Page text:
The story follows the  familiar narrative of most King Kong movies with the opportunistic Denham catching the creature and taking him back to the U.S. to display like some kind of horrible exhibition. We all know what happens next – all hell breaks loose! When the show started, I thought that Christiani Pitts had a good voice and she definitely brings a lot of energy to the part but it wasn’t until “Scream for the Money” that I was truly blown away. Much like the roar of Kong himself, Pitts’s voice reverberates through the theater. She roars her defiance against the male controlled industry and her emotions are palpable. It gave me chills! I also want to mention another cool aspect of this play that I think worked out really well. The entire production essentially breaks the 4th wall and we become Kong’s audience in Denham’s play within the play. It’s at this point that the extra money people paid to sit in the first couple rows are worth every penny when the King himself notices the hundreds of people staring at him and decides to investigate. I was several rows back and I couldn’t help but squeal as a huge hand sweeps over the seats and he growls at the insolent gawkers.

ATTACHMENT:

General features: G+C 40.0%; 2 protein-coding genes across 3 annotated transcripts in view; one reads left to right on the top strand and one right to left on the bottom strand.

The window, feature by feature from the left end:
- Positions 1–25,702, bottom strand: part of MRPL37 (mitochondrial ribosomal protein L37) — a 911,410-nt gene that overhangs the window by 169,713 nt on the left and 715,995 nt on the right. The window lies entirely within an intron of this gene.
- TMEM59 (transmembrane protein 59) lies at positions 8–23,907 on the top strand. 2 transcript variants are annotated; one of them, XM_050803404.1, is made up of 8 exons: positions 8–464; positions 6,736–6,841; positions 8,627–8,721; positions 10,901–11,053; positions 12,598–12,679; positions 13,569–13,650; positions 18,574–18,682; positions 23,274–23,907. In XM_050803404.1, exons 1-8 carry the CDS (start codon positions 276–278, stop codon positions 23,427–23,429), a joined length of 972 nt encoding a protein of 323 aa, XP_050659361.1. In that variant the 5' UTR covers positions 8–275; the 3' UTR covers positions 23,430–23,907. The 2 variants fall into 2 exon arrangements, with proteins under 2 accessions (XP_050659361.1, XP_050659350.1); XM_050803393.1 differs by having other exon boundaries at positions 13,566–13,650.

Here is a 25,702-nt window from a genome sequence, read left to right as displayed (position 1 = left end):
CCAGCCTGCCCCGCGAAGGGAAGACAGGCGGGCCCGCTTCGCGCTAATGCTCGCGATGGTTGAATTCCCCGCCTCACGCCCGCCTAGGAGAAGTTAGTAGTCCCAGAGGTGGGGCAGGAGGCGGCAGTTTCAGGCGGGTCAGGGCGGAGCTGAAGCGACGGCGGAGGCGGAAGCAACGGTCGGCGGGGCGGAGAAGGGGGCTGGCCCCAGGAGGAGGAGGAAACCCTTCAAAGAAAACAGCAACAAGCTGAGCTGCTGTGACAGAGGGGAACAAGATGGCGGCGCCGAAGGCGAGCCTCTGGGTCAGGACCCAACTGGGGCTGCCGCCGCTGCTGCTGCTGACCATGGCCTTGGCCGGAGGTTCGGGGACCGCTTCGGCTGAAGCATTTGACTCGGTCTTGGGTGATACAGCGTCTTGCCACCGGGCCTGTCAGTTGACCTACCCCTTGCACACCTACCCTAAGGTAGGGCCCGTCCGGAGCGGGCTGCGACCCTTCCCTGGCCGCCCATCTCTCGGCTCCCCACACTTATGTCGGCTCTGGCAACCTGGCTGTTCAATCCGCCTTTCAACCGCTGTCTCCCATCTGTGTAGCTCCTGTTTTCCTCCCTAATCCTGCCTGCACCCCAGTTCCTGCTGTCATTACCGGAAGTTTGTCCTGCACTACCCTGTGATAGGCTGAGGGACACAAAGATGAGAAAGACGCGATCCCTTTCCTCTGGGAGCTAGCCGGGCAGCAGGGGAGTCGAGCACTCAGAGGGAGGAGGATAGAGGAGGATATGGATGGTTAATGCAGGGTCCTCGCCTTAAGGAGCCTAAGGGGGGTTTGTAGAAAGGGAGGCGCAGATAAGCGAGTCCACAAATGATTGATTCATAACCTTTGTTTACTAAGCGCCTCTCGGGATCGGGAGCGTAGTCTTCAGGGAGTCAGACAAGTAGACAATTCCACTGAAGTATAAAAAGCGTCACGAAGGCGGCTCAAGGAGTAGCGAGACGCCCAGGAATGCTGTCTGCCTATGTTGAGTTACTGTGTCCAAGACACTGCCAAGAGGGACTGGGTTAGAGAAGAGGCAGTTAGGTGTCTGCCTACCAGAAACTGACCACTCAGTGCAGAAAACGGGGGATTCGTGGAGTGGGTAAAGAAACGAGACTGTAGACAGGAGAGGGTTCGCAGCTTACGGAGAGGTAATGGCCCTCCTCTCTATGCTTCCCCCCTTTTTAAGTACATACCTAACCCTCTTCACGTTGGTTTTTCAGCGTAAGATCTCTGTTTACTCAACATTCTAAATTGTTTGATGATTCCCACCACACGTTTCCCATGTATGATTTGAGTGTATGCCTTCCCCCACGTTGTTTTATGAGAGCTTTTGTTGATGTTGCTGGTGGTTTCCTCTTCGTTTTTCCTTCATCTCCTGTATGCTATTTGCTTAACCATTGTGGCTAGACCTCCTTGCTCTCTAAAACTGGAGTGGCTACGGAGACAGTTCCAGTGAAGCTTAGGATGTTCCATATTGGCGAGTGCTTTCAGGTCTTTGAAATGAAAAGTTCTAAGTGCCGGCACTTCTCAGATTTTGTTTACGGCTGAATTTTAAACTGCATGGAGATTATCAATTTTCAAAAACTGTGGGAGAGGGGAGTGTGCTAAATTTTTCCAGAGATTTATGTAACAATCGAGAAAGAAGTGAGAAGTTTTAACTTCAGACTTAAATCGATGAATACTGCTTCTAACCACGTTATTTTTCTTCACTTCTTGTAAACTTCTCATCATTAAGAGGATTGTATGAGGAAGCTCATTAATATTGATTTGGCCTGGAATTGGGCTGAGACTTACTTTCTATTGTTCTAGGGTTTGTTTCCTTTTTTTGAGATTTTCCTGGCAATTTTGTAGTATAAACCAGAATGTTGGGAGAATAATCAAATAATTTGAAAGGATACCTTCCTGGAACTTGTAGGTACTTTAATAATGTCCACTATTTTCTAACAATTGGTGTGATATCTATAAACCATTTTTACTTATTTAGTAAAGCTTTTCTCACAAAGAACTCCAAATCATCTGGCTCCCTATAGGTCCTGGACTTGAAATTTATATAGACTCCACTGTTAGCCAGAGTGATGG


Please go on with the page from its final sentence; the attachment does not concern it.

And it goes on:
The special effects used in this production were pretty amazing throughout and really added to the experience. I was wondering how they would pull off Kong climbing to the top of the Empire State Building and I thought it was brilliant to show him climbing  from the point of view of inside the building. They used a slow motion effect and beams of light to represent the hail of bullets assaulting Kong to pull off an emotional death scene. I don’t claim to be an expert when it comes to theater but as a fan of King Kong and monster movies in general, I was enthralled with this play. I can definitely say, I have never seen anything like it. As with every incarnation of King Kong, I fell in love with the monster. His soulful, intelligent eyes just tug at my heartstrings every time. I have seen some negative reviews from theater critics and it reminds me of how movie critics will tear apart action movies. I’m not going to say the production is flawless but if you go into it realizing that this is supposed to be fun and a visual spectacle, you won’t be disappointed.

For more information or to purchase tickets to KING KONG ALIVE ON BROADWAY, visit

“King Kong” | Photo by Joan Marcus